Phineas got up, wiped the scuff marks that his own boots had made on the duty desk, put the file under his arm and carried his coffee to the back of the building where the cells were.
He wanted to have a little chat with the prisoner about boots.
When Phineas got to the cell, it was to find the prisoner stretched out on the cot with his arms behind his head.
The kid's sunken eyes followed the constable as he approached, and they stared at each other through the bars for a few seconds.
Phineas took a drink of his coffee, savouring the strong beans before swallowing.
"On your feet, boy."
Arthur never moved.
"Fuck you..." The pause was filled with malice. "...CUNTstable."
Phineas snorted softly. He took a step backwards and dragged up an old hardbacked chair.
"Yeah, can't say as I blame you." He positioned the chair just out of arm's reach of the bars and sat down, making the joints of the old chair creak in protest.
"I'd be full of sass and vinegar too in your place." He sat the still steaming tin mug down on the floor next to him and opened the folder.
Arthur watched. He recognised the folder from the interviews with the Chief Constable.
Phineas leafed through the pages, turning photographs as if to get a better look but really only doing so to fix the prisoner's attention and focus his mind. He didn't look up when he spoke.
"Everyone's away at the funeral of that girl you murdered."
It took some seconds before Arthur answered.
"I didn't murder her. It was an accident."
"Uhuh. That's what it says you said in here."
"It's true. I just wanted to talk."
Phineas looked up and smiled.
"Of course, you did."
The constable sniffed loudly.
"Whatever. Doesn't bother me one way or the other, son. I guess they'll figure out the truth of the matter before they hang you."
Arthur sat up on the bed.
"Or not. I don't know how they do it here. Me and the wife haven't been here long enough to know things like that."
Arthur lay down again, his hands going back behind his head.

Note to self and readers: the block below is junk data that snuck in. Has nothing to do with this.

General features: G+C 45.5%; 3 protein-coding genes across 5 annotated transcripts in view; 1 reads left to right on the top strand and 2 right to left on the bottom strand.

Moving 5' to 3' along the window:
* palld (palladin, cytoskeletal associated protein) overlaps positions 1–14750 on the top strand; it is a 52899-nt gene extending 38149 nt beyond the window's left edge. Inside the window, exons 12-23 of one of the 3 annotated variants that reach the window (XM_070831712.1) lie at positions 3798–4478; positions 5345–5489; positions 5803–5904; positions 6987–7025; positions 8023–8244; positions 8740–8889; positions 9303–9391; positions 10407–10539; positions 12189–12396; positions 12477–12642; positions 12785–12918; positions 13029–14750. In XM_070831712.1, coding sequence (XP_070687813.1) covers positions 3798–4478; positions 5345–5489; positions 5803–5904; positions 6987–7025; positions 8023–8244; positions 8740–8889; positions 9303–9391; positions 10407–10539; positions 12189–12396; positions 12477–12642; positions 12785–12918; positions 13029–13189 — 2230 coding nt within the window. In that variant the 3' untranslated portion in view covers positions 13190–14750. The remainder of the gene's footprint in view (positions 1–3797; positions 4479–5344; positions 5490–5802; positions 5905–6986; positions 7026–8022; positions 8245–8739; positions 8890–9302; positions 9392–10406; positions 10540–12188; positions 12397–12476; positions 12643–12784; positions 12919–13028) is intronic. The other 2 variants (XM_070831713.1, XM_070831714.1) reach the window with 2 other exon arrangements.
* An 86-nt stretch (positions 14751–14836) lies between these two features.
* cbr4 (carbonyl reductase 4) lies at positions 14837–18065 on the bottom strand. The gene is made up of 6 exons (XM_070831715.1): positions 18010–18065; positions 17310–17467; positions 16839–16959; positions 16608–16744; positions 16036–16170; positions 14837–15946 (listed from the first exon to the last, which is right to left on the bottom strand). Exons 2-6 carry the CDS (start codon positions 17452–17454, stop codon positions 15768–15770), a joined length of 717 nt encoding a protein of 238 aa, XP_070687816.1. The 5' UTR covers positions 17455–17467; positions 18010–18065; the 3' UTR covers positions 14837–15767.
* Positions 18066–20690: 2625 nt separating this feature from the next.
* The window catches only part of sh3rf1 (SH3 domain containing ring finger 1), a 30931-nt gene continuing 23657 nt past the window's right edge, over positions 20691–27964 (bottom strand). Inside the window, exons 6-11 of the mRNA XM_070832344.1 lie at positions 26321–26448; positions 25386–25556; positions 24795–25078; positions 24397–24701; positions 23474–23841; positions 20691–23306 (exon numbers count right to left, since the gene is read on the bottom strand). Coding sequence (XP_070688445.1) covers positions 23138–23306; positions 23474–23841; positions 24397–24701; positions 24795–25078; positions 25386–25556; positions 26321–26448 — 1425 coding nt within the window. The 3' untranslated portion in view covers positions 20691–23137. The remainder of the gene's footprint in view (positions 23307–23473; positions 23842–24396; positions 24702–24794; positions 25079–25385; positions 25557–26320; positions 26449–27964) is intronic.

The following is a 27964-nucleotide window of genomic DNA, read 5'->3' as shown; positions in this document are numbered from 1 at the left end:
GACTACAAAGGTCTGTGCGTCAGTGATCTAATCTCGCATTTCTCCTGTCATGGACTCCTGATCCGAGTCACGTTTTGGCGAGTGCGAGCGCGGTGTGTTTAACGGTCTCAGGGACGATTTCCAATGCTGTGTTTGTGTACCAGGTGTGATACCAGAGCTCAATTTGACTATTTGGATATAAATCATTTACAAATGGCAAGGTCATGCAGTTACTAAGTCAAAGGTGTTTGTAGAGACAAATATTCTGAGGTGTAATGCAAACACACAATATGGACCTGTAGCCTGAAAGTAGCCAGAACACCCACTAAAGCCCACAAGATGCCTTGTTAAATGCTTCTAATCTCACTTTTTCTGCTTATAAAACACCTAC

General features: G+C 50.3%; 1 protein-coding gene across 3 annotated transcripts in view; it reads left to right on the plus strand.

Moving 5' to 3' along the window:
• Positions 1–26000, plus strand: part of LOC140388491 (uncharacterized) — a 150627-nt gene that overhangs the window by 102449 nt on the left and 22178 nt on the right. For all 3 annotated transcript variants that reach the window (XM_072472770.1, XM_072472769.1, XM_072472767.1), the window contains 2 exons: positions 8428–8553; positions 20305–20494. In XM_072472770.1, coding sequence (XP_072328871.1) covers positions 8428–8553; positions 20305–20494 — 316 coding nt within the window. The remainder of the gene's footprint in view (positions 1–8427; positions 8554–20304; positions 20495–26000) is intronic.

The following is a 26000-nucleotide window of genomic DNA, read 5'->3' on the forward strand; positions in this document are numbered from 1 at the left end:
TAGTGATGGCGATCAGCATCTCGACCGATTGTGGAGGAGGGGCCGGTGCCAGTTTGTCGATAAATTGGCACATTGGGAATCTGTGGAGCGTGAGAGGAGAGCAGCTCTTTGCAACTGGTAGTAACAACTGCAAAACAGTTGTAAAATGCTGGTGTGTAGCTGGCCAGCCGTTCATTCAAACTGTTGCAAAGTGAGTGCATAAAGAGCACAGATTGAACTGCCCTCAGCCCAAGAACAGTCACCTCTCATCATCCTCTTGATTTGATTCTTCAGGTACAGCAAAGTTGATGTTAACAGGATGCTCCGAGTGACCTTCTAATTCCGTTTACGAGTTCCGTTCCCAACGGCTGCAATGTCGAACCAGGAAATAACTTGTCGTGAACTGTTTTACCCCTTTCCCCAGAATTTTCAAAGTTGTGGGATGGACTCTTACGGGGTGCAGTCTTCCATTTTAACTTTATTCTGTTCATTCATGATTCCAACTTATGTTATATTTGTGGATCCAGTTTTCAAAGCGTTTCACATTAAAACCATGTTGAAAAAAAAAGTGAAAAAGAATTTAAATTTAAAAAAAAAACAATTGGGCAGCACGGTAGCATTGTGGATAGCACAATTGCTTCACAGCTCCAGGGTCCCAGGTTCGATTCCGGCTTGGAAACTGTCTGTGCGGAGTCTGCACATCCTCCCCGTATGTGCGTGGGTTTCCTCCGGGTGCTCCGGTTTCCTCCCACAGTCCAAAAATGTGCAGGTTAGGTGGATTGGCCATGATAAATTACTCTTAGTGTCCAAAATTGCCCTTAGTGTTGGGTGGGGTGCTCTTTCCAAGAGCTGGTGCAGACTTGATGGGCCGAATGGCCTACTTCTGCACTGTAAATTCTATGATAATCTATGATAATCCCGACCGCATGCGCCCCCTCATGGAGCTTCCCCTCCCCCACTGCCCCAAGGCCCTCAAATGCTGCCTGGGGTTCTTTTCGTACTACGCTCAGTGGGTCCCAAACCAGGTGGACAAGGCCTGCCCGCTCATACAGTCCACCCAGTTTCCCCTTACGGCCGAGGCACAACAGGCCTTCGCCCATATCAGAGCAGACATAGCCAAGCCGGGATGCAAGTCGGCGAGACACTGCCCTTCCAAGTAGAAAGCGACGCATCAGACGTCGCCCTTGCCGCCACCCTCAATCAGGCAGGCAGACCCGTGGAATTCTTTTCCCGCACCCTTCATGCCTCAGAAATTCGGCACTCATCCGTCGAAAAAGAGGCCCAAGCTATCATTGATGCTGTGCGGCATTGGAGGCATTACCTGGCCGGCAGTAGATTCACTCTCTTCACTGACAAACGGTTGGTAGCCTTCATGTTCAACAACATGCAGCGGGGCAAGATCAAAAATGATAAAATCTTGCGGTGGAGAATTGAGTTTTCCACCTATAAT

"They won't hang me. The mayor wouldn't allow that."
To Phineas, it sounded like the kid was trying to convince himself with his own words. But he was likely right.
"Yeah, I get that vibe from her." He went back to looking through the file. Then stopped. "Say, is she related to that kid who works in the sickbay?"
"Doctor Troy? Yes. The mayor is her mom."
"Doctor Troy? That little girl is a goddamn doctor?"
"She's a clone. They both are."
"Ahhhh. Clones. Right, that explains it. The Chief is too," Phineas lifted his hands into the air and waggled his fingers. "One of the 'woo-woo' kind. Creepy as fuck."
The description of the Chief Constable as 'creepy' actually cracked a smile on Arthur's face as the boy sat up, making the cot creak.
Phineas carefully hid his own smile as the prisoner innocently fell into the conversation.
"Yeah. He does shit with his mind. Makes things float around, sets light to stuff with like..." The seventeen-year-old clicked his fingers. "Poof!"
"Not the kind of man you want angry with you, son. You be careful with him."
Arthur nodded. He had seen the anger in the Chief Constable's eyes more than once.
Phineas lifted out a photograph and looked closely at it.
"Now, it says here that after you killed... sorry. After she died, you just ran back home."
Phineas turned the photograph around and held it out towards the bars so the teenager could see.
"Then how did these boot marks get all over her? Someone gave that girl a real good kicking."
Arthur stared at the picture of Magrat laying cold and dead on the stainless-steel autopsy table. The bright lights above the body, bringing each knife wound and each bruise into livid clarity.
Long seconds later, he managed to drag his eyes away.
"I didn't do that. Or any of those other knife stabs."
Phineas returned the picture to the folder.
"Yeah, we know that. Soon after you left, someone dragged her body under that old trailer.
Then, a few hours later, probably that same someone came back with a friend and did all that to her before putting her in that dumpster." Phineas watched the boy's face.
"Whoever it was, one of them was wearing military boots, enforcer boots. Probably new boots because the tread in those pictures looks barely worn." Phineas lowered his voice to a soft whisper.
"Son. Do you happen to know anyone who wears boots like that? Who was wearing boots like that, that day?"
The old constable barely breathed as he watched the concentration take over the young prisoner's face.
Then, there it was, a slight catch of the breath and the boy's eyes lifted to look into his own.